Rickey Medlocke

In 1979, Blackfoot—the band name being a nod to guitarist Rickey Medlocke’s Native American heritage—scored a multi-platinum record with Strikes. The “Highway Song” went on to become a Southern-rock staple, while “Train, Train,” recently scored number 16 on Country Music Television’s “Twenty Greatest Southern Rock Songs.” Medlocke was a commanding performer, firing off heavy, blues-based riffs on his Gibson Explorer, while leading Blackfoot to be one of rock’s hardest touring acts. The original band disbanded in 1984, was revived by Medlocke in 1990, and is now reunited once again—without Medlocke.

Happily, his absence has nothing to do with dissolution or diminished powers. After being one of Lynyrd Skynyrd’s first drummers in the late ’60s/early ’70s, Medlocke was asked by Skynyrd’s Gary Rossington to rejoin the band as a guitarist in the mid 1990s. He has held the gig ever since.

“In 1972, I remember my grandfather saying, ‘There’s something very magical about these guys, and you’re taking a big chance leaving,’” says Medlocke of his decision to vacate the Skynyrd drum throne. “But I knew I’d never lead them to greater heights. They needed a powerhouse drummer. And, anyway, I’ve always stayed true to what I am, and that’s a heavy, blues-rock guitar player. I wanted to sing and play guitar, so I formed Blackfoot.”

In Blackfoot, you and Charlie Hargrett played lead guitar.
Yes. Whoever’s style best fit the song was the one who played the solo, and we never fought over who was playing what. Charlie’s style was really smooth and melodic—like Leslie West meets Paul Kossoff. He was very quick, as well. My favorites were Hendrix, Clapton, and Beck, and I derived a lot of my style from them.

Who played the outro solo on “Highway Song”?
That was me. The lead guitar was done in one take. We recorded the lead several times, but we always came back to the first take, because it had a vibe and feel that we dug. The truth is, we were really beat up because a lot of people thought “Highway Song” was a “Free Bird” rip off because both songs were ballads with fast endings. But it’s a song about the road, and I wrote it because of all the southern bands that were our brothers—bands like Skynyrd that we shared stages with over the years.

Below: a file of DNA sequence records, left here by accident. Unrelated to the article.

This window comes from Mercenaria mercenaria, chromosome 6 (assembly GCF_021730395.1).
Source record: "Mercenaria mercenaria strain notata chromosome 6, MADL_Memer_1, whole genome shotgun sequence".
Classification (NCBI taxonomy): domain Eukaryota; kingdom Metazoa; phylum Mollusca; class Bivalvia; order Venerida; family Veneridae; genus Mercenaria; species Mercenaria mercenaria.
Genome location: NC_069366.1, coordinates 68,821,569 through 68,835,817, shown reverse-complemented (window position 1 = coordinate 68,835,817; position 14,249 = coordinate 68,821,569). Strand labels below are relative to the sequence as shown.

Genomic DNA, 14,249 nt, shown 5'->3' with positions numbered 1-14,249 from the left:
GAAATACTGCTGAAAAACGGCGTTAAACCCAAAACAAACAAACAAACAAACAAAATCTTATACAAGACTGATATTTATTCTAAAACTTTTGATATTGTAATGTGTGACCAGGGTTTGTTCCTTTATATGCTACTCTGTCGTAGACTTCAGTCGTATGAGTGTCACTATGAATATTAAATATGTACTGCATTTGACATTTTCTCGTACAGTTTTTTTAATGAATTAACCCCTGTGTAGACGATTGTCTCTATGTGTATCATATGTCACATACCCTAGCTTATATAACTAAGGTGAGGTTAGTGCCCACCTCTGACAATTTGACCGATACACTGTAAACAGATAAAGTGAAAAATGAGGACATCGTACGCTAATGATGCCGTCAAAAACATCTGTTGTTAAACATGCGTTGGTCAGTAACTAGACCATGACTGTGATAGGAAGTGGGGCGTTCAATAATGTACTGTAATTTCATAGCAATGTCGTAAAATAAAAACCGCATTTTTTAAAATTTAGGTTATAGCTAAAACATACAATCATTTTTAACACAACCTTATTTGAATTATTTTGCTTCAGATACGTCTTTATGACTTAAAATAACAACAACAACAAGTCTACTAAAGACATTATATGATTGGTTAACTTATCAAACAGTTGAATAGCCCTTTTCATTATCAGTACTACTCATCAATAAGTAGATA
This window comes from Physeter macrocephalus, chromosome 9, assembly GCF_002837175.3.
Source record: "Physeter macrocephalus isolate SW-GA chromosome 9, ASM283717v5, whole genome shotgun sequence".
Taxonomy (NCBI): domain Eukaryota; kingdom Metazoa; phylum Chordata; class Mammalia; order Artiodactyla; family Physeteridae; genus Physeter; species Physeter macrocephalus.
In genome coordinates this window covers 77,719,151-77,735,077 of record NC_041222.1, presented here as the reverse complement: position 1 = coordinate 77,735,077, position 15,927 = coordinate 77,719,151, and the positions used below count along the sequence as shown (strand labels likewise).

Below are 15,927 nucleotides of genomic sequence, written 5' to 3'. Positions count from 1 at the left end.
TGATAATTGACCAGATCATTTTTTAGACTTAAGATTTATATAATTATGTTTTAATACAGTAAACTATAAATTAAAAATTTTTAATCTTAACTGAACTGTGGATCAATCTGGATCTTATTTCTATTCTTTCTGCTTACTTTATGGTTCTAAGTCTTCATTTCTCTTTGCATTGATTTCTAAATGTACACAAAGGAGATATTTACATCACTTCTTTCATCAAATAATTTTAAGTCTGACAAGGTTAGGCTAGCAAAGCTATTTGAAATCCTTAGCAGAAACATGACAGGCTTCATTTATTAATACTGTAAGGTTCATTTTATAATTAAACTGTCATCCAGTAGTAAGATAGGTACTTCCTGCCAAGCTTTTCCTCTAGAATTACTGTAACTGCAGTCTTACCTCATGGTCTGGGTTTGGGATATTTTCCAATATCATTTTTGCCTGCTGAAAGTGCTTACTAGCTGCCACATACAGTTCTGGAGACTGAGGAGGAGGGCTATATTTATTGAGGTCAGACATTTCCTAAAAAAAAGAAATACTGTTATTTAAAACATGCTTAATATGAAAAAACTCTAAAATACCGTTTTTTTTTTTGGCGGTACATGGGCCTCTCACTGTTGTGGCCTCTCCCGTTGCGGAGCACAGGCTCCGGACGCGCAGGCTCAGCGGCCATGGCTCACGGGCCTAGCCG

You played some great slide on “Train, Train.”
That was all derived from my grandfather, Shorty Medlocke—who had cut the song years before. He was heavily into Delta blues, country, and bluegrass. Mississippi John Hurt was my favorite player back then, and I worked his style into my own playing. We needed one more cut to finish Strikes, and I just started fooling around with the riff to “Train, Train.” Shorty played the harmonica on that track.

The chunky rhythm intro is one of the most identifiable in southern rock.
Shorty taught me a lot about heart and soul, and how you need a great feel to make a riff special. I couldn’t be more proud of that. When I hear that rhythm progression on the radio it still gives me chills.

What kind of gear were you using then?
Almost exactly the same stuff I use today. I had three hot-rodded Marshall heads with six Marshall cabinets. I also have a Fender Blues DeVille. I pretty much run from guitar to head—although I sometimes use an old Crybaby wah.

Being raised by such a renowned blues and bluegrass musician as Shorty Medlocke must have given you some serious insights.
He told me that you’re only as big as your last record, and you’re only as popular as your last show. That’s something I’ve never forgotten.